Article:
CURWOOD: So, Secretary Zinke says he's not recommending that President Trump try to revoke the National Monument status of Bears Ears, but rather that it should be "right sized". What does that mean exactly? What's he talking about?
COPPOLA: What it looks like is, there's going to be a significant reduction in the size of this monument, and from what the recommendation looks like, it's going to be so parceled-out or so shrunk that it's really going to be an insignificant protection. So, I think that there's a lot at risk here, and we always say, an attack on one is an attack on all.
So, this not only would be very tragic for Bears Ears and the stakeholders and the tribes that have fought for years for this designation, but really it would be an affront to all public lands lovers and really all Americans because this is all our land.
CURWOOD: So, what kind of precedent is there for shrinking or removing a National Monument?
COPPOLA: So, there really is no precedent for a president to remove or revoke a National Monument, and no president actually has attempted to, for good reason. Legal scholars and others are in agreement that no president has the legal authority to eliminate or significantly alter a National Park or a National Monument. Really that's something that only Congress has the authority to do.
So, this entire process, which really has been a very strange process in that the Bears Ears National Monument -- We only had 15 days at first to comment. That's an incredibly short time for a National Monument comment. It really is an unprecedented time -- and so far between EarthJustice and several other national groups, over one million comments have been collected, and for Bears Ears alone, we almost had 700,000 comments. That's a historic amount of comments for 15 days, all in support of the Monument.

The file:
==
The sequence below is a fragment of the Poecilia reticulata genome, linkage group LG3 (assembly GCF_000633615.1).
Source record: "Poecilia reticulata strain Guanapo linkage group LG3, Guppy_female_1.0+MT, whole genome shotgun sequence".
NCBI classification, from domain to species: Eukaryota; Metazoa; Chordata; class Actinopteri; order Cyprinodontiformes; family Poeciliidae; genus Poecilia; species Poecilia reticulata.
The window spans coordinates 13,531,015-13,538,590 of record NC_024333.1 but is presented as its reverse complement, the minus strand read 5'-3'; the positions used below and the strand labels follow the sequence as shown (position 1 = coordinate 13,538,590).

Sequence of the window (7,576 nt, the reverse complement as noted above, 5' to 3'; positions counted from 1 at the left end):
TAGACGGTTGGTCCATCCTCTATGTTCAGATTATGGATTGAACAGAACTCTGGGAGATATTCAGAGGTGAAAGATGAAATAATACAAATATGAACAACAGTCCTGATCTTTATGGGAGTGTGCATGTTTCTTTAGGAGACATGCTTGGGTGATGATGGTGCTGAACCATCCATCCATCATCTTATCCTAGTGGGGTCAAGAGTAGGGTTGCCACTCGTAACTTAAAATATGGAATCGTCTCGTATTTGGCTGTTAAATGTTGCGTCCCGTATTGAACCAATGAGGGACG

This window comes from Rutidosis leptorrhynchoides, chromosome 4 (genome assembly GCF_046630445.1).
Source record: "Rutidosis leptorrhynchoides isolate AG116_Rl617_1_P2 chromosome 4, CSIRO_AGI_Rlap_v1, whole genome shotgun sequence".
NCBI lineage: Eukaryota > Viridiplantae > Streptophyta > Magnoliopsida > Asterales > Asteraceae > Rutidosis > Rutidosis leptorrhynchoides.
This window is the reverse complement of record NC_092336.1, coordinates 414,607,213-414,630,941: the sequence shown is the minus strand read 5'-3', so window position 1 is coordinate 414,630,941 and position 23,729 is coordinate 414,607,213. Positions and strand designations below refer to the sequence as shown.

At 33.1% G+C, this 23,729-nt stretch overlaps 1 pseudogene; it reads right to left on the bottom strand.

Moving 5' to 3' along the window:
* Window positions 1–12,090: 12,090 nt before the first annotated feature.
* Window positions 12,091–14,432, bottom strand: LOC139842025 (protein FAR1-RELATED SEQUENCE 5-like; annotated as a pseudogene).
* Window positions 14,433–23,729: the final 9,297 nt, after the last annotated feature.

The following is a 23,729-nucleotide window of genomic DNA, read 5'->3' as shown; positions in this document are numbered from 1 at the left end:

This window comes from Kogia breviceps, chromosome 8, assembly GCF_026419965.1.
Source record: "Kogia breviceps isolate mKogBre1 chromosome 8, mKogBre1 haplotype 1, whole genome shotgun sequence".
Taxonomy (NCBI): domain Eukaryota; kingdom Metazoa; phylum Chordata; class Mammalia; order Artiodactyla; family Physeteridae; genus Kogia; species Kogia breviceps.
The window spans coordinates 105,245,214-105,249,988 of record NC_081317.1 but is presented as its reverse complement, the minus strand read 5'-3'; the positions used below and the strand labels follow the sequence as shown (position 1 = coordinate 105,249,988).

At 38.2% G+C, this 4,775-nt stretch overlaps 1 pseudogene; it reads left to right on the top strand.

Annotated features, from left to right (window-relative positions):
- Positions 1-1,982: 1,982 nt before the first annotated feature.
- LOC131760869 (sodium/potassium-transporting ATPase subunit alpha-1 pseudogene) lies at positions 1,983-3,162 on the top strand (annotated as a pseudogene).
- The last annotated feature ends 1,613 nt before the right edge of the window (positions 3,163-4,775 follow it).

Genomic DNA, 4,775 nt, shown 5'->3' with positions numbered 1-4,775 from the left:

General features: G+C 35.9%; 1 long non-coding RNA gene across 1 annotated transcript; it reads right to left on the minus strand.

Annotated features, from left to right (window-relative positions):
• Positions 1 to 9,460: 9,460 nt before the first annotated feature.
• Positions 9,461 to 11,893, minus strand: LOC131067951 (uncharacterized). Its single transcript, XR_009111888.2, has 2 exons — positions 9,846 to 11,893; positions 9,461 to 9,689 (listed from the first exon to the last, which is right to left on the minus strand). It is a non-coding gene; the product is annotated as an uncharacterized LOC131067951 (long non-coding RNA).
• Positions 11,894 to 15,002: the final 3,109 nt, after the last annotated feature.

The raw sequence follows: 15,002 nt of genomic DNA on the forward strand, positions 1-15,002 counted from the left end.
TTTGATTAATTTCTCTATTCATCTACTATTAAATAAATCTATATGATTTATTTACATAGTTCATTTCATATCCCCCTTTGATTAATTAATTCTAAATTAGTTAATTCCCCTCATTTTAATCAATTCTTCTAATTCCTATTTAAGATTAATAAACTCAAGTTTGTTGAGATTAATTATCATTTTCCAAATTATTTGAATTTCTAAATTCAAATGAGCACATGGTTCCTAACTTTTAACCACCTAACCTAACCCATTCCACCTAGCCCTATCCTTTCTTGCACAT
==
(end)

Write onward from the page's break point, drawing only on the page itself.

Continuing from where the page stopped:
CURWOOD: So, President Trump asked for this review. As you say, the president doesn't have the power to shrink or even revoke a National Monument, but the Congress certainly does. To what extent are you concerned that Secretary Zinke’s review will wind up in a bill that will then be presented in Congress? What is the risk that legislation to either shrink or even revoke the National Monument status of Bears Ears could get through?
COPPOLA: Well, it's definitely something that we've been seeing for a number of Congresses, that there've been a lot of bills introduced to sell off public lands. If that does happen, I do think that even at a bipartisan level there's an overwhelming support for these lands, but, you know, here in DC we see on a weekly basis these type of threats on our public lands. I think that it’s going to be a challenge for such a bill to even go through. It would face a lot of opposition.
CURWOOD: Tracy, before you go, tell me, what comes next?
COPPOLA: Well, we have a public comment that ends on July 10th, and that is for all of the National Monuments that the executive order included and that also now includes Bears Ears. After that, at the end of August, we're going to see a report from Interior on the 26 Monuments at stake, and that we'll have recommendations to the president and then we'll see. EarthJustice has put it out there that if Trump follows Zinke’s recommendation to shrink Bears Ears, we're going to see him in court because this is illegal, and also the public needs to know about it.
CURWOOD: Tracy Coppola is Senior Legislative Council at EarthJustice in Washington. Thanks so much for taking time with us today.
COPPOLA: Thank you so much.